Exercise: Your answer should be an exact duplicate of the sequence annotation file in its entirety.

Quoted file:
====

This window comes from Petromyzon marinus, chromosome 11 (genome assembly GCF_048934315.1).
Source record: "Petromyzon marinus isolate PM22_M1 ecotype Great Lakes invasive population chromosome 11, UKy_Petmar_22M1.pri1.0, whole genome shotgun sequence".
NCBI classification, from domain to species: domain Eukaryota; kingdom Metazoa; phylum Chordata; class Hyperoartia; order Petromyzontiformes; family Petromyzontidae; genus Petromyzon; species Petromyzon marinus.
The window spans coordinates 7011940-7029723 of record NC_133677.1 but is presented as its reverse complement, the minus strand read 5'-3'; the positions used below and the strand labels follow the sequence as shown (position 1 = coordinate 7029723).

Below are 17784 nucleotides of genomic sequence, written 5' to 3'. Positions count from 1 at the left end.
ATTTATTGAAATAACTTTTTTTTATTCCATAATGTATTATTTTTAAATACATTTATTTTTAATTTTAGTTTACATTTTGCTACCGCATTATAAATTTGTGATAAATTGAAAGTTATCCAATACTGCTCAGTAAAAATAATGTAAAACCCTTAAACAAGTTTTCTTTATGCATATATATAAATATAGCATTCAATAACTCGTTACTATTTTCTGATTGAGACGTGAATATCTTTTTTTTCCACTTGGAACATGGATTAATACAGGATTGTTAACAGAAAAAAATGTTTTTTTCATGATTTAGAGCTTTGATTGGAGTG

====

This window comes from Petromyzon marinus, chromosome 11 (genome assembly GCF_048934315.1).
Source record: "Petromyzon marinus isolate PM22_M1 ecotype Great Lakes invasive population chromosome 11, UKy_Petmar_22M1.pri1.0, whole genome shotgun sequence".
NCBI classification, from domain to species: domain Eukaryota; kingdom Metazoa; phylum Chordata; class Hyperoartia; order Petromyzontiformes; family Petromyzontidae; genus Petromyzon; species Petromyzon marinus.
The window spans coordinates 7011940-7029723 of record NC_133677.1 but is presented as its reverse complement, the minus strand read 5'-3'; the positions used below and the strand labels follow the sequence as shown (position 1 = coordinate 7029723).

Below are 17784 nucleotides of genomic sequence, written 5' to 3'. Positions count from 1 at the left end.
ATTTATTGAAATAACTTTTTTTTATTCCATAATGTATTATTTTTAAATACATTTATTTTTAATTTTAGTTTACATTTTGCTACCGCATTATAAATTTGTGATAAATTGAAAGTTATCCAATACTGCTCAGTAAAAATAATGTAAAACCCTTAAACAAGTTTTCTTTATGCATATATATAAATATAGCATTCAATAACTCGTTACTATTTTCTGATTGAGACGTGAATATCTTTTTTTTCCACTTGGAACATGGATTAATACAGGATTGTTAACAGAAAAAAATGTTTTTTTCATGATTTAGAGCTTTGATTGGAGTG